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Pavan Arora January 22, 2024 0 Comments

Surviving the Shake: Japan’s Lifesaving Culture of Earthquake Preparedness

Earthquake in Japan

At the start of the new year, Japan recently faced its most powerful earthquake in a century on the Noto Peninsula, yet the death toll remains surprisingly low. This seismic event, which struck on January 1, registered a magnitude of 7.6 and caused widespread damage. Despite the challenges, Japan’s culture of preparedness and strategic measures are proving instrumental in minimizing casualties.

The Seismic Landscape:
Unlike the devastating impact of earthquakes in other regions, Japan has a history of resilience. Drawing comparisons to previous mega-disasters, such as the 2011 earthquake that triggered a tsunami and nuclear meltdown, the death toll in Japan’s recent quake stands at 232 people have been confirmed dead, a testament to the nation’s preparedness.

These seismic events can be devastatingly fatal. When two earthquakes of comparable magnitude struck Turkey and Syria last year, the ensuing disaster claimed a minimum of 56,000 lives. Similarly, in 2010, Haiti experienced a 7.0 magnitude earthquake and its subsequent aftershocks, resulting in the tragic loss of up to 300,000 lives. Additionally, in 2005, a 7.6 magnitude earthquake in Pakistan led to the death of at least 79,000 individuals.

Investing in Infrastructure:
Japan, located on four tectonic plates, faces approximately 1,500 earthquakes annually. To counteract this situation of frequent earthquakes, the country has implemented stringent building codes, investing heavily in earthquake-resistant construction. The approach involves innovative engineering, with buildings designed to sway with the seismic movement and retrofits to enhance the resilience of older structures.

In 2022, a high-speed train experienced a derailment following a 7.4-magnitude earthquake. Remarkably, none of the 78 passengers and crew members sustained serious injuries. The train decelerated significantly from its usual speed of up to 186 miles per hour.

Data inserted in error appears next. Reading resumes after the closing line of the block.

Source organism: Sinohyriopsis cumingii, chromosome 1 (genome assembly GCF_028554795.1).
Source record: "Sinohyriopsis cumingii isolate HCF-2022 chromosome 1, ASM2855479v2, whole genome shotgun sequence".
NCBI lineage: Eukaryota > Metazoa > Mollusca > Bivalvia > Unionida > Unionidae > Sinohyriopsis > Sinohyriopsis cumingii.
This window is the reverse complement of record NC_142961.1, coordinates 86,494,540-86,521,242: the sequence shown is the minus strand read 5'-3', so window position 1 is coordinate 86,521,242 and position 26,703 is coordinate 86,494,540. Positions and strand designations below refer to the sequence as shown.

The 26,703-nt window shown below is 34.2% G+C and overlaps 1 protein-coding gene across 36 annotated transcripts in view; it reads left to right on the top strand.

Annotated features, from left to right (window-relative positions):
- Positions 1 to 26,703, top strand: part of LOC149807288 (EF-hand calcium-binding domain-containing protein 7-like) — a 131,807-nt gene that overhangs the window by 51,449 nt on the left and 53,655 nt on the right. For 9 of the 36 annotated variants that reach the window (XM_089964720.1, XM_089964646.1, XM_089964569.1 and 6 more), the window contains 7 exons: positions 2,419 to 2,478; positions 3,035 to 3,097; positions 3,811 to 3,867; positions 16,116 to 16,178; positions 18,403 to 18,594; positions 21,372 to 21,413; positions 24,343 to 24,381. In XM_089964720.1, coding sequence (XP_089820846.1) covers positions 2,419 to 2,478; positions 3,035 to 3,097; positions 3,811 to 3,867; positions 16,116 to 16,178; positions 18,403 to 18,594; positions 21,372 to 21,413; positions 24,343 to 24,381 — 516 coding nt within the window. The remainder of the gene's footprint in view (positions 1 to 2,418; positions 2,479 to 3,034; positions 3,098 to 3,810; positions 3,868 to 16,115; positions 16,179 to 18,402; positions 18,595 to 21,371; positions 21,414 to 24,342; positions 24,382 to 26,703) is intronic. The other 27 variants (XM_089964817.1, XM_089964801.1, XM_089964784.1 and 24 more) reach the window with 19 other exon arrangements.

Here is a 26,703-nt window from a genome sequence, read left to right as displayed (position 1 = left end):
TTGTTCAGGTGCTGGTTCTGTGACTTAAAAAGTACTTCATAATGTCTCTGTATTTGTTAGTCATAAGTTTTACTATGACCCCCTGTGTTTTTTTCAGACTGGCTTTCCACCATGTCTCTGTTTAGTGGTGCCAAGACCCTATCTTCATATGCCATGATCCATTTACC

Cultural Mindset:
Japan’s earthquake resilience extends beyond infrastructure and wealth. The nation maintains a culture of emergency preparedness, which is evident on Disaster Prevention Day, where citizens engage in comprehensive drills. Community drills are emphasized, promoting social relationships as a critical predictor of survival. The government’s constant communication reinforces the significance of being ready for unforeseen disasters.

Early Warning Systems:
The Japan Meteorological Society’s “Earthquake Early Warning System” (EEWS) is crucial in alerting citizens. Warnings are broadcasted through various channels, providing precious seconds to minutes of preparation time. Tokyo even boasts a radio-equipped vending machine that sounds alarms to park-goers, showcasing the nation’s commitment to leveraging technology for public safety.

Corporate Resilience and Preparedness:
Corporate resilience and preparedness are vital components for organizations to navigate through unforeseen challenges effectively. A prime example of this strategic approach is evident in the global utilization of the EmReach platform. Companies across the world rely on this platform to disseminate critical communications promptly, especially during natural disasters and other pivotal events.

In a noteworthy instance, global customers have leveraged the EmReach platform to reach out to their employees in Japan during the recent earthquake. The EmReach platform served as a crucial tool for organizations to ensure the swift and reliable transmission of essential information to their workforce in the face of adversity. The companies also got essential on-ground information by using two-way communication during the crisis.

Resilient Infrastructure:
Japan’s ability to fortify its infrastructure against earthquakes is notable. Rapid response teams demonstrated efficiency during the 2011 disaster, repairing critical roads within days. Lessons learned from past disasters led to improved water supply infrastructure and strengthened backups for undersea cables, crucial for internet connectivity.

Recognizing the dual threat of earthquakes and tsunamis, Japan has constructed seawalls and implemented early warning systems. Historical knowledge, including stone markers placed by residents to indicate previous tsunami limits, has contributed to saving lives. The comprehensive approach to disaster preparedness showcases Japan’s commitment to safeguarding its population against natural disasters.

Summarising thoughts:
Japan’s success in mitigating the impact of earthquakes results from its multifaceted approach, combining technological advancements, cultural preparedness, and resilient infrastructure. As the Noto Peninsula rebuilds, the world can draw valuable lessons from Japan’s model of resilience and preparedness.